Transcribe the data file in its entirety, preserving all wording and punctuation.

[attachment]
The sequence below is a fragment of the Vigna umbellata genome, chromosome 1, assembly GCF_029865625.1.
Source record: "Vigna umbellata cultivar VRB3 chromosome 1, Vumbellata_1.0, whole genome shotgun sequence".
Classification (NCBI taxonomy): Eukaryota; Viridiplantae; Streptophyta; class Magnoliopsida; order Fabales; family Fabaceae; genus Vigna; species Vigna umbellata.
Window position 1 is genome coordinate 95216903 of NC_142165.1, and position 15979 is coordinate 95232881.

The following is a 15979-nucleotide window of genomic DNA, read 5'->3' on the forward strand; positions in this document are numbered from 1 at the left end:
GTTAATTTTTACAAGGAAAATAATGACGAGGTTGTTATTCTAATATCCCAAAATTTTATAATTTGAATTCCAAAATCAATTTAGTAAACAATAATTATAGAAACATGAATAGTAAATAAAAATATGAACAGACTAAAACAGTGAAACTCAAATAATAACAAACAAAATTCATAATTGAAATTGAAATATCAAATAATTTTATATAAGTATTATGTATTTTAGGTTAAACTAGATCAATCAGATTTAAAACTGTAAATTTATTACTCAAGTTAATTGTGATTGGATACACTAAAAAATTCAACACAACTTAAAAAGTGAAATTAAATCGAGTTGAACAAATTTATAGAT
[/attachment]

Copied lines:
The sequence below is a fragment of the Vigna umbellata genome, chromosome 1, assembly GCF_029865625.1.
Source record: "Vigna umbellata cultivar VRB3 chromosome 1, Vumbellata_1.0, whole genome shotgun sequence".
Classification (NCBI taxonomy): Eukaryota; Viridiplantae; Streptophyta; class Magnoliopsida; order Fabales; family Fabaceae; genus Vigna; species Vigna umbellata.
Window position 1 is genome coordinate 95216903 of NC_142165.1, and position 15979 is coordinate 95232881.

The following is a 15979-nucleotide window of genomic DNA, read 5'->3' on the forward strand; positions in this document are numbered from 1 at the left end:
GTTAATTTTTACAAGGAAAATAATGACGAGGTTGTTATTCTAATATCCCAAAATTTTATAATTTGAATTCCAAAATCAATTTAGTAAACAATAATTATAGAAACATGAATAGTAAATAAAAATATGAACAGACTAAAACAGTGAAACTCAAATAATAACAAACAAAATTCATAATTGAAATTGAAATATCAAATAATTTTATATAAGTATTATGTATTTTAGGTTAAACTAGATCAATCAGATTTAAAACTGTAAATTTATTACTCAAGTTAATTGTGATTGGATACACTAAAAAATTCAACACAACTTAAAAAGTGAAATTAAATCGAGTTGAACAAATTTATAGAT